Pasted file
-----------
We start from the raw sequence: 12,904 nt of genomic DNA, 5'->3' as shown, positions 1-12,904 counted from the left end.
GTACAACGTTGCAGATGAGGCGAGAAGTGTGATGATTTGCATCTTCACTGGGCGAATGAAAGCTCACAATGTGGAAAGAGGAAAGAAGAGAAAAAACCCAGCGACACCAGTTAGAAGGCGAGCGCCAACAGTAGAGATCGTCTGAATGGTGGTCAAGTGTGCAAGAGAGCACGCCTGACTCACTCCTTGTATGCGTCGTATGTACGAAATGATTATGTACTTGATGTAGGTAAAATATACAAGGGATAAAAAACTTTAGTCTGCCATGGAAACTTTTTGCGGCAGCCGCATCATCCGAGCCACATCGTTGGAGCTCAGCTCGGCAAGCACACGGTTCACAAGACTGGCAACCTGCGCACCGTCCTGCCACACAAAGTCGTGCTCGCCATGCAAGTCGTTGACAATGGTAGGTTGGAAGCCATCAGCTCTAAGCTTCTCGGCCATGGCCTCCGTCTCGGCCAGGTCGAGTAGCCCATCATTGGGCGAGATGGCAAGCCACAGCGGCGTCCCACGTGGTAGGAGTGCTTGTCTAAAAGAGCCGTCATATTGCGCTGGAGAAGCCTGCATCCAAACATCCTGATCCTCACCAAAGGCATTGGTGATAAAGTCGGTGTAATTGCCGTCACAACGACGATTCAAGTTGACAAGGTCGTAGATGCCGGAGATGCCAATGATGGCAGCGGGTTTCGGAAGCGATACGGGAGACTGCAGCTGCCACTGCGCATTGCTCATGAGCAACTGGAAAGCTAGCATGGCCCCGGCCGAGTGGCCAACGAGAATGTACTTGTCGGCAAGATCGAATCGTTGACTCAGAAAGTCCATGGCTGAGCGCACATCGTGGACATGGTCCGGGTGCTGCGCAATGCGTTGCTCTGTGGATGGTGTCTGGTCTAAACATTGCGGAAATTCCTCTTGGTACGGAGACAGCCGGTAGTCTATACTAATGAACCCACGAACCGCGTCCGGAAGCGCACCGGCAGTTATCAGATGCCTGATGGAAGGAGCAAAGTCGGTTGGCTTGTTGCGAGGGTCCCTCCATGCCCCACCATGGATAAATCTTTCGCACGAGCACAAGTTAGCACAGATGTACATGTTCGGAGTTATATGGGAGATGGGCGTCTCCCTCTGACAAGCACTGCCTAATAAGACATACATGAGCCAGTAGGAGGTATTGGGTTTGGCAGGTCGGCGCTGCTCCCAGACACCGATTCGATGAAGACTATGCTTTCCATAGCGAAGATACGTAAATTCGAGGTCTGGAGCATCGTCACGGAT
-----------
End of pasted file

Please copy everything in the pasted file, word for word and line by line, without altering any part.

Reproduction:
We start from the raw sequence: 12,904 nt of genomic DNA, 5'->3' as shown, positions 1-12,904 counted from the left end.
GTACAACGTTGCAGATGAGGCGAGAAGTGTGATGATTTGCATCTTCACTGGGCGAATGAAAGCTCACAATGTGGAAAGAGGAAAGAAGAGAAAAAACCCAGCGACACCAGTTAGAAGGCGAGCGCCAACAGTAGAGATCGTCTGAATGGTGGTCAAGTGTGCAAGAGAGCACGCCTGACTCACTCCTTGTATGCGTCGTATGTACGAAATGATTATGTACTTGATGTAGGTAAAATATACAAGGGATAAAAAACTTTAGTCTGCCATGGAAACTTTTTGCGGCAGCCGCATCATCCGAGCCACATCGTTGGAGCTCAGCTCGGCAAGCACACGGTTCACAAGACTGGCAACCTGCGCACCGTCCTGCCACACAAAGTCGTGCTCGCCATGCAAGTCGTTGACAATGGTAGGTTGGAAGCCATCAGCTCTAAGCTTCTCGGCCATGGCCTCCGTCTCGGCCAGGTCGAGTAGCCCATCATTGGGCGAGATGGCAAGCCACAGCGGCGTCCCACGTGGTAGGAGTGCTTGTCTAAAAGAGCCGTCATATTGCGCTGGAGAAGCCTGCATCCAAACATCCTGATCCTCACCAAAGGCATTGGTGATAAAGTCGGTGTAATTGCCGTCACAACGACGATTCAAGTTGACAAGGTCGTAGATGCCGGAGATGCCAATGATGGCAGCGGGTTTCGGAAGCGATACGGGAGACTGCAGCTGCCACTGCGCATTGCTCATGAGCAACTGGAAAGCTAGCATGGCCCCGGCCGAGTGGCCAACGAGAATGTACTTGTCGGCAAGATCGAATCGTTGACTCAGAAAGTCCATGGCTGAGCGCACATCGTGGACATGGTCCGGGTGCTGCGCAATGCGTTGCTCTGTGGATGGTGTCTGGTCTAAACATTGCGGAAATTCCTCTTGGTACGGAGACAGCCGGTAGTCTATACTAATGAACCCACGAACCGCGTCCGGAAGCGCACCGGCAGTTATCAGATGCCTGATGGAAGGAGCAAAGTCGGTTGGCTTGTTGCGAGGGTCCCTCCATGCCCCACCATGGATAAATCTTTCGCACGAGCACAAGTTAGCACAGATGTACATGTTCGGAGTTATATGGGAGATGGGCGTCTCCCTCTGACAAGCACTGCCTAATAAGACATACATGAGCCAGTAGGAGGTATTGGGTTTGGCAGGTCGGCGCTGCTCCCAGACACCGATTCGATGAAGACTATGCTTTCCATAGCGAAGATACGTAAATTCGAGGTCTGGAGCATCGTCACGGAT